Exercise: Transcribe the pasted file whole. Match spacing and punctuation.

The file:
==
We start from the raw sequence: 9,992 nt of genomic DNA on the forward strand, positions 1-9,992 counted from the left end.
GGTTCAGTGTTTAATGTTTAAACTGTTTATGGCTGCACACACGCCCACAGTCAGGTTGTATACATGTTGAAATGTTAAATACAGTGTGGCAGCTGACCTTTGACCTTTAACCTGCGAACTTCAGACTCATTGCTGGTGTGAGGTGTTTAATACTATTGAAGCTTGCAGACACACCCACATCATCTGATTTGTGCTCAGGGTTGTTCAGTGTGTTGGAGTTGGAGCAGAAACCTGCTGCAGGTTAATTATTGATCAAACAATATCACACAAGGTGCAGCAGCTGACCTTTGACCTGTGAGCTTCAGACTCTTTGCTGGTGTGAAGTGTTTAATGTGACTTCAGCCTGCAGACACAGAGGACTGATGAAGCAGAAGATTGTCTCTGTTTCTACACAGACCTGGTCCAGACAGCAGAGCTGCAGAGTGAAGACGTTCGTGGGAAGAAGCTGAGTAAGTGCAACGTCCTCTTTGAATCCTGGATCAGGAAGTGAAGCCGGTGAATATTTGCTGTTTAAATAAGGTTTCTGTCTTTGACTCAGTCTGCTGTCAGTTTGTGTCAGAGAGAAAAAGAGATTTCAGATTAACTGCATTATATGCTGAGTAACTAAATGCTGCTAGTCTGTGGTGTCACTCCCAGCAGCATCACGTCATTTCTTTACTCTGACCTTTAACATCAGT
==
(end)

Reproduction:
We start from the raw sequence: 9,992 nt of genomic DNA on the forward strand, positions 1-9,992 counted from the left end.
GGTTCAGTGTTTAATGTTTAAACTGTTTATGGCTGCACACACGCCCACAGTCAGGTTGTATACATGTTGAAATGTTAAATACAGTGTGGCAGCTGACCTTTGACCTTTAACCTGCGAACTTCAGACTCATTGCTGGTGTGAGGTGTTTAATACTATTGAAGCTTGCAGACACACCCACATCATCTGATTTGTGCTCAGGGTTGTTCAGTGTGTTGGAGTTGGAGCAGAAACCTGCTGCAGGTTAATTATTGATCAAACAATATCACACAAGGTGCAGCAGCTGACCTTTGACCTGTGAGCTTCAGACTCTTTGCTGGTGTGAAGTGTTTAATGTGACTTCAGCCTGCAGACACAGAGGACTGATGAAGCAGAAGATTGTCTCTGTTTCTACACAGACCTGGTCCAGACAGCAGAGCTGCAGAGTGAAGACGTTCGTGGGAAGAAGCTGAGTAAGTGCAACGTCCTCTTTGAATCCTGGATCAGGAAGTGAAGCCGGTGAATATTTGCTGTTTAAATAAGGTTTCTGTCTTTGACTCAGTCTGCTGTCAGTTTGTGTCAGAGAGAAAAAGAGATTTCAGATTAACTGCATTATATGCTGAGTAACTAAATGCTGCTAGTCTGTGGTGTCACTCCCAGCAGCATCACGTCATTTCTTTACTCTGACCTTTAACATCAGT